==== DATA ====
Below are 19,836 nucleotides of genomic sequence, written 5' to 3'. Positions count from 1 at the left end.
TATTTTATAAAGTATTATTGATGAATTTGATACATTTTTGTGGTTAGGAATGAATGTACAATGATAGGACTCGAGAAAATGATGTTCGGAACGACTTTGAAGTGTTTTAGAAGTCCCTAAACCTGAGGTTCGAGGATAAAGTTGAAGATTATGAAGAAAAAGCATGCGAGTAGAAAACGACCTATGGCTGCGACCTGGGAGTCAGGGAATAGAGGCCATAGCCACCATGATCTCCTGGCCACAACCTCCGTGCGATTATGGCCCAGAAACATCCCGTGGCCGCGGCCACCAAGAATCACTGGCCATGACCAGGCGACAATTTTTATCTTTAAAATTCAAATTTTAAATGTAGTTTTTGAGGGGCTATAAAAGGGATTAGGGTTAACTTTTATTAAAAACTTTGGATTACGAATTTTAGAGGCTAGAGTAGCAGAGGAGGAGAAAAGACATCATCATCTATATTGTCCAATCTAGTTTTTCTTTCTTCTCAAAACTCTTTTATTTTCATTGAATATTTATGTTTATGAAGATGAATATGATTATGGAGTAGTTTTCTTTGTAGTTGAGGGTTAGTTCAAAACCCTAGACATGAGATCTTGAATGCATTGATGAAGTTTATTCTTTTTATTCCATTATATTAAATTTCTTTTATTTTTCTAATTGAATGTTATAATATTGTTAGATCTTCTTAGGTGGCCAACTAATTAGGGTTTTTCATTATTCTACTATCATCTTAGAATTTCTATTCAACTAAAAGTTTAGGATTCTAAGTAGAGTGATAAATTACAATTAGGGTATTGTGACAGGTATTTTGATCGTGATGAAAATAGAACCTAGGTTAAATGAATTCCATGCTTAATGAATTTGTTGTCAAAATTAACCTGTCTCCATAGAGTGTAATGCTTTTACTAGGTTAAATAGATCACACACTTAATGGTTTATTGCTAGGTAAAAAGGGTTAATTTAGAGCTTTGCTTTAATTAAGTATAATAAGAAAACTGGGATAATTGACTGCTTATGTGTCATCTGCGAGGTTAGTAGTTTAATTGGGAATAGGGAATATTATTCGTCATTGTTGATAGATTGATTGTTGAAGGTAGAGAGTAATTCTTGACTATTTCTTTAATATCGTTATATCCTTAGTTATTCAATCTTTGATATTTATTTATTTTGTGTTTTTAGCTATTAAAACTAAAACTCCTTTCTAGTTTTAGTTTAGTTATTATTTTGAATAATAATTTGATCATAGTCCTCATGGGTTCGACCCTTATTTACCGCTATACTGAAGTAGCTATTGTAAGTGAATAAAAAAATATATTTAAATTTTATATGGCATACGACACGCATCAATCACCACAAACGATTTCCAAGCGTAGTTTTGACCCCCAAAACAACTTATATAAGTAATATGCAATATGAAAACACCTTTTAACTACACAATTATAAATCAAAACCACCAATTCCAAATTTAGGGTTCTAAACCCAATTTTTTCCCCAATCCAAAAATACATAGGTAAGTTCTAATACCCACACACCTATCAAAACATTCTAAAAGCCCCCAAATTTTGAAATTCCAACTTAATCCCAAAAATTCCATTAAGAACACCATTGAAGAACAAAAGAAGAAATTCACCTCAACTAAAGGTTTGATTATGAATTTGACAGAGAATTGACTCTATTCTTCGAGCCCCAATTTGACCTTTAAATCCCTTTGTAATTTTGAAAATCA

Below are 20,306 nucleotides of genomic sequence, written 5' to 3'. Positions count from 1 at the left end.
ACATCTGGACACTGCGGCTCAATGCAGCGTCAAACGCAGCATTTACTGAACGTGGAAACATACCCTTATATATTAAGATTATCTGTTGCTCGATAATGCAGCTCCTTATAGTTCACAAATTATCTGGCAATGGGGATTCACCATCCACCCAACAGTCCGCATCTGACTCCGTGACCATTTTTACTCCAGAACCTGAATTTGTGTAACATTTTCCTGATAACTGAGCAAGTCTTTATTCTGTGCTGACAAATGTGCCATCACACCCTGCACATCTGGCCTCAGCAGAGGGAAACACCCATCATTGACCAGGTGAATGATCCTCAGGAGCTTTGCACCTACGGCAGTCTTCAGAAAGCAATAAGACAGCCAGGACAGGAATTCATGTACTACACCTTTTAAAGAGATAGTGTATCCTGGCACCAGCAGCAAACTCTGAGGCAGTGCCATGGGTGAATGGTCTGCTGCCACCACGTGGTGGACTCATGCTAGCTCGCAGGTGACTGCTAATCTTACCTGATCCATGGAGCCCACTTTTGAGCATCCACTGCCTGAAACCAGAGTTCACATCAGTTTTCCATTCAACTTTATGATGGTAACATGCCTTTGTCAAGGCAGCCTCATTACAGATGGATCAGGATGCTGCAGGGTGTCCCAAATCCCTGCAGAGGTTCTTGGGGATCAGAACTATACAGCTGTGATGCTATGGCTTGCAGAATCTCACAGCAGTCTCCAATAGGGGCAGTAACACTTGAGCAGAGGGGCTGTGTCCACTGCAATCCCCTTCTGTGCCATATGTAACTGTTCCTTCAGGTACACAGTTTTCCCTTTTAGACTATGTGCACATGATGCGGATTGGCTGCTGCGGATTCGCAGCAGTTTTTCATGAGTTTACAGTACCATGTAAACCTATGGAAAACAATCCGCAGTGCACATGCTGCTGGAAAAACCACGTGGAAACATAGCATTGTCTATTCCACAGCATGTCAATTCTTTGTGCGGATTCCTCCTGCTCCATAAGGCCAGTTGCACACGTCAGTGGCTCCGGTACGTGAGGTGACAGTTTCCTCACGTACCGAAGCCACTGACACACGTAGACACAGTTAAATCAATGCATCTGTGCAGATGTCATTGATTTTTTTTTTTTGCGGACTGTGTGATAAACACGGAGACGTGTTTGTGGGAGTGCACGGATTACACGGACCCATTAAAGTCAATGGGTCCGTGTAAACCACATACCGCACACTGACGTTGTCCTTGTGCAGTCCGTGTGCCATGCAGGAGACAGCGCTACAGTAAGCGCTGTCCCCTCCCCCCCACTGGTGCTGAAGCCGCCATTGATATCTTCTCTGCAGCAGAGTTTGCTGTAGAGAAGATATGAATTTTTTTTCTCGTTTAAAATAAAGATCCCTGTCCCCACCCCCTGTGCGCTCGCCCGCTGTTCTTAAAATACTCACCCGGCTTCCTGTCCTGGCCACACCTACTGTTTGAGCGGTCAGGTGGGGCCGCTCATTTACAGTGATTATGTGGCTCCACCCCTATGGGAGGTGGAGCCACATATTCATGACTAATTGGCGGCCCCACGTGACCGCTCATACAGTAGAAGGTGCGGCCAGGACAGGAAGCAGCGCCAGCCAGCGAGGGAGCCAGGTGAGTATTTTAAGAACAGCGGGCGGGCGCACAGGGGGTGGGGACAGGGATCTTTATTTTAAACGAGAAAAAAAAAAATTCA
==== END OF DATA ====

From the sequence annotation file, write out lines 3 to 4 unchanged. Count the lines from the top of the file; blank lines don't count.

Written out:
Below are 20,306 nucleotides of genomic sequence, written 5' to 3'. Positions count from 1 at the left end.
ACATCTGGACACTGCGGCTCAATGCAGCGTCAAACGCAGCATTTACTGAACGTGGAAACATACCCTTATATATTAAGATTATCTGTTGCTCGATAATGCAGCTCCTTATAGTTCACAAATTATCTGGCAATGGGGATTCACCATCCACCCAACAGTCCGCATCTGACTCCGTGACCATTTTTACTCCAGAACCTGAATTTGTGTAACATTTTCCTGATAACTGAGCAAGTCTTTATTCTGTGCTGACAAATGTGCCATCACACCCTGCACATCTGGCCTCAGCAGAGGGAAACACCCATCATTGACCAGGTGAATGATCCTCAGGAGCTTTGCACCTACGGCAGTCTTCAGAAAGCAATAAGACAGCCAGGACAGGAATTCATGTACTACACCTTTTAAAGAGATAGTGTATCCTGGCACCAGCAGCAAACTCTGAGGCAGTGCCATGGGTGAATGGTCTGCTGCCACCACGTGGTGGACTCATGCTAGCTCGCAGGTGACTGCTAATCTTACCTGATCCATGGAGCCCACTTTTGAGCATCCACTGCCTGAAACCAGAGTTCACATCAGTTTTCCATTCAACTTTATGATGGTAACATGCCTTTGTCAAGGCAGCCTCATTACAGATGGATCAGGATGCTGCAGGGTGTCCCAAATCCCTGCAGAGGTTCTTGGGGATCAGAACTATACAGCTGTGATGCTATGGCTTGCAGAATCTCACAGCAGTCTCCAATAGGGGCAGTAACACTTGAGCAGAGGGGCTGTGTCCACTGCAATCCCCTTCTGTGCCATATGTAACTGTTCCTTCAGGTACACAGTTTTCCCTTTTAGACTATGTGCACATGATGCGGATTGGCTGCTGCGGATTCGCAGCAGTTTTTCATGAGTTTACAGTACCATGTAAACCTATGGAAAACAATCCGCAGTGCACATGCTGCTGGAAAAACCACGTGGAAACATAGCATTGTCTATTCCACAGCATGTCAATTCTTTGTGCGGATTCCTCCTGCTCCATAAGGCCAGTTGCACACGTCAGTGGCTCCGGTACGTGAGGTGACAGTTTCCTCACGTACCGAAGCCACTGACACACGTAGACACAGTTAAATCAATGCATCTGTGCAGATGTCATTGATTTTTTTTTTTTGCGGACTGTGTGATAAACACGGAGACGTGTTTGTGGGAGTGCACGGATTACACGGACCCATTAAAGTCAATGGGTCCGTGTAAACCACATACCGCACACTGACGTTGTCCTTGTGCAGTCCGTGTGCCATGCAGGAGACAGCGCTACAGTAAGCGCTGTCCCCTCCCCCCCACTGGTGCTGAAGCCGCCATTGATATCTTCTCTGCAGCAGAGTTTGCTGTAGAGAAGATATGAATTTTTTTTCTCGTTTAAAATAAAGATCCCTGTCCCCACCCCCTGTGCGCTCGCCCGCTGTTCTTAAAATACTCACCCGGCTTCCTGTCCTGGCCACACCTACTGTTTGAGCGGTCAGGTGGGGCCGCTCATTTACAGTGATTATGTGGCTCCACCCCTATGGGAGGTGGAGCCACATATTCATGACTAATTGGCGGCCCCACGTGACCGCTCATACAGTAGAAGGTGCGGCCAGGACAGGAAGCAGCGCCAGCCAGCGAGGGAGCCAGGTGAGTATTTTAAGAACAGCGGGCGGGCGCACAGGGGGTGGGGACAGGGATCTTTATTTTAAACGAGAAAAAAAAAAATTCA